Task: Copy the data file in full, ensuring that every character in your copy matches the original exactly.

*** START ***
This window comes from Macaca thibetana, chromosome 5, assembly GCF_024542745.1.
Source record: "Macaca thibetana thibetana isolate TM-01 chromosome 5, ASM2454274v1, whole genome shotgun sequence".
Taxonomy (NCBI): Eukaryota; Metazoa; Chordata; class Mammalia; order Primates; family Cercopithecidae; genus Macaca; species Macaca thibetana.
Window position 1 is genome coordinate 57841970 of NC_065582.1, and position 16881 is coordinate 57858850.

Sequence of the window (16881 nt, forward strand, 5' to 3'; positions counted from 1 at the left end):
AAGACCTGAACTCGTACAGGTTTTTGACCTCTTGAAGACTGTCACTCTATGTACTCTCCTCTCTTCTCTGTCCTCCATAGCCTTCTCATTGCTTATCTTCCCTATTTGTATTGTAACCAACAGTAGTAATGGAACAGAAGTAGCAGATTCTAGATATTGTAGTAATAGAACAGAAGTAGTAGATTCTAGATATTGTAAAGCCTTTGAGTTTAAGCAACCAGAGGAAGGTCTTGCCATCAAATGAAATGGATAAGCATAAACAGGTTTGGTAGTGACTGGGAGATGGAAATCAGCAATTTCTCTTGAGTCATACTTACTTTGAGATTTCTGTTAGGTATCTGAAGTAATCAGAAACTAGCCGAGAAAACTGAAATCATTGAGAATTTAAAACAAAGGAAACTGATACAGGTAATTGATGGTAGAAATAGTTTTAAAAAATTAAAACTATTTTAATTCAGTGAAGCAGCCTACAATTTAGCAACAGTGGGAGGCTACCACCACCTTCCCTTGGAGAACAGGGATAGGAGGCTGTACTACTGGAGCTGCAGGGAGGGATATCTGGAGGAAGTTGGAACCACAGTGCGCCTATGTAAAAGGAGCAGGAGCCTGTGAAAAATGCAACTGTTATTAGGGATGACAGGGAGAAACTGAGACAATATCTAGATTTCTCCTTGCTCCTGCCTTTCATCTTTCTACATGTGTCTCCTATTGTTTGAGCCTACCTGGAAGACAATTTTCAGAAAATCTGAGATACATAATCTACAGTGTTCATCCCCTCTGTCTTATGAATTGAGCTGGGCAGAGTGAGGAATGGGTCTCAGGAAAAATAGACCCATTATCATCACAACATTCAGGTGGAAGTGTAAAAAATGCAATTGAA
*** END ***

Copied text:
This window comes from Macaca thibetana, chromosome 5, assembly GCF_024542745.1.
Source record: "Macaca thibetana thibetana isolate TM-01 chromosome 5, ASM2454274v1, whole genome shotgun sequence".
Taxonomy (NCBI): Eukaryota; Metazoa; Chordata; class Mammalia; order Primates; family Cercopithecidae; genus Macaca; species Macaca thibetana.
Window position 1 is genome coordinate 57841970 of NC_065582.1, and position 16881 is coordinate 57858850.

Sequence of the window (16881 nt, forward strand, 5' to 3'; positions counted from 1 at the left end):
AAGACCTGAACTCGTACAGGTTTTTGACCTCTTGAAGACTGTCACTCTATGTACTCTCCTCTCTTCTCTGTCCTCCATAGCCTTCTCATTGCTTATCTTCCCTATTTGTATTGTAACCAACAGTAGTAATGGAACAGAAGTAGCAGATTCTAGATATTGTAGTAATAGAACAGAAGTAGTAGATTCTAGATATTGTAAAGCCTTTGAGTTTAAGCAACCAGAGGAAGGTCTTGCCATCAAATGAAATGGATAAGCATAAACAGGTTTGGTAGTGACTGGGAGATGGAAATCAGCAATTTCTCTTGAGTCATACTTACTTTGAGATTTCTGTTAGGTATCTGAAGTAATCAGAAACTAGCCGAGAAAACTGAAATCATTGAGAATTTAAAACAAAGGAAACTGATACAGGTAATTGATGGTAGAAATAGTTTTAAAAAATTAAAACTATTTTAATTCAGTGAAGCAGCCTACAATTTAGCAACAGTGGGAGGCTACCACCACCTTCCCTTGGAGAACAGGGATAGGAGGCTGTACTACTGGAGCTGCAGGGAGGGATATCTGGAGGAAGTTGGAACCACAGTGCGCCTATGTAAAAGGAGCAGGAGCCTGTGAAAAATGCAACTGTTATTAGGGATGACAGGGAGAAACTGAGACAATATCTAGATTTCTCCTTGCTCCTGCCTTTCATCTTTCTACATGTGTCTCCTATTGTTTGAGCCTACCTGGAAGACAATTTTCAGAAAATCTGAGATACATAATCTACAGTGTTCATCCCCTCTGTCTTATGAATTGAGCTGGGCAGAGTGAGGAATGGGTCTCAGGAAAAATAGACCCATTATCATCACAACATTCAGGTGGAAGTGTAAAAAATGCAATTGAA